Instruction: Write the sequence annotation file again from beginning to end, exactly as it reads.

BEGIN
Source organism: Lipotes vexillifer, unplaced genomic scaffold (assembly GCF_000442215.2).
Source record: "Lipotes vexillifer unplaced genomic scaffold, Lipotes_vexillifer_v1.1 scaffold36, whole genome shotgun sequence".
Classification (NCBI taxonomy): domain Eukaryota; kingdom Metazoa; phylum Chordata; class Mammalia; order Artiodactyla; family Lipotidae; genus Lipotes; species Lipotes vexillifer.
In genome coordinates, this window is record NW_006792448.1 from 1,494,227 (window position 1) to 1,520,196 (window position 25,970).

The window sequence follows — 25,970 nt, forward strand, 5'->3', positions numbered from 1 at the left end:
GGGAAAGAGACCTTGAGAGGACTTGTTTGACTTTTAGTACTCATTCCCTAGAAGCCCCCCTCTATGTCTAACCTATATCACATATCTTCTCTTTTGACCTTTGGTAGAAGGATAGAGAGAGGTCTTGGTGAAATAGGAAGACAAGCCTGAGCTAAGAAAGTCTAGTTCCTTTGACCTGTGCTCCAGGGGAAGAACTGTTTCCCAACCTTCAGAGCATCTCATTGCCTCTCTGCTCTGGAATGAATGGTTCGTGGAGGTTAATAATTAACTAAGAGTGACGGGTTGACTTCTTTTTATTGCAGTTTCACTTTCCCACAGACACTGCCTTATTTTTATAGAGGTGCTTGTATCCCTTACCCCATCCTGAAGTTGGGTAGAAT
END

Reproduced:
Source organism: Lipotes vexillifer, unplaced genomic scaffold (assembly GCF_000442215.2).
Source record: "Lipotes vexillifer unplaced genomic scaffold, Lipotes_vexillifer_v1.1 scaffold36, whole genome shotgun sequence".
Classification (NCBI taxonomy): domain Eukaryota; kingdom Metazoa; phylum Chordata; class Mammalia; order Artiodactyla; family Lipotidae; genus Lipotes; species Lipotes vexillifer.
In genome coordinates, this window is record NW_006792448.1 from 1,494,227 (window position 1) to 1,520,196 (window position 25,970).

The window sequence follows — 25,970 nt, forward strand, 5'->3', positions numbered from 1 at the left end:
GGGAAAGAGACCTTGAGAGGACTTGTTTGACTTTTAGTACTCATTCCCTAGAAGCCCCCCTCTATGTCTAACCTATATCACATATCTTCTCTTTTGACCTTTGGTAGAAGGATAGAGAGAGGTCTTGGTGAAATAGGAAGACAAGCCTGAGCTAAGAAAGTCTAGTTCCTTTGACCTGTGCTCCAGGGGAAGAACTGTTTCCCAACCTTCAGAGCATCTCATTGCCTCTCTGCTCTGGAATGAATGGTTCGTGGAGGTTAATAATTAACTAAGAGTGACGGGTTGACTTCTTTTTATTGCAGTTTCACTTTCCCACAGACACTGCCTTATTTTTATAGAGGTGCTTGTATCCCTTACCCCATCCTGAAGTTGGGTAGAAT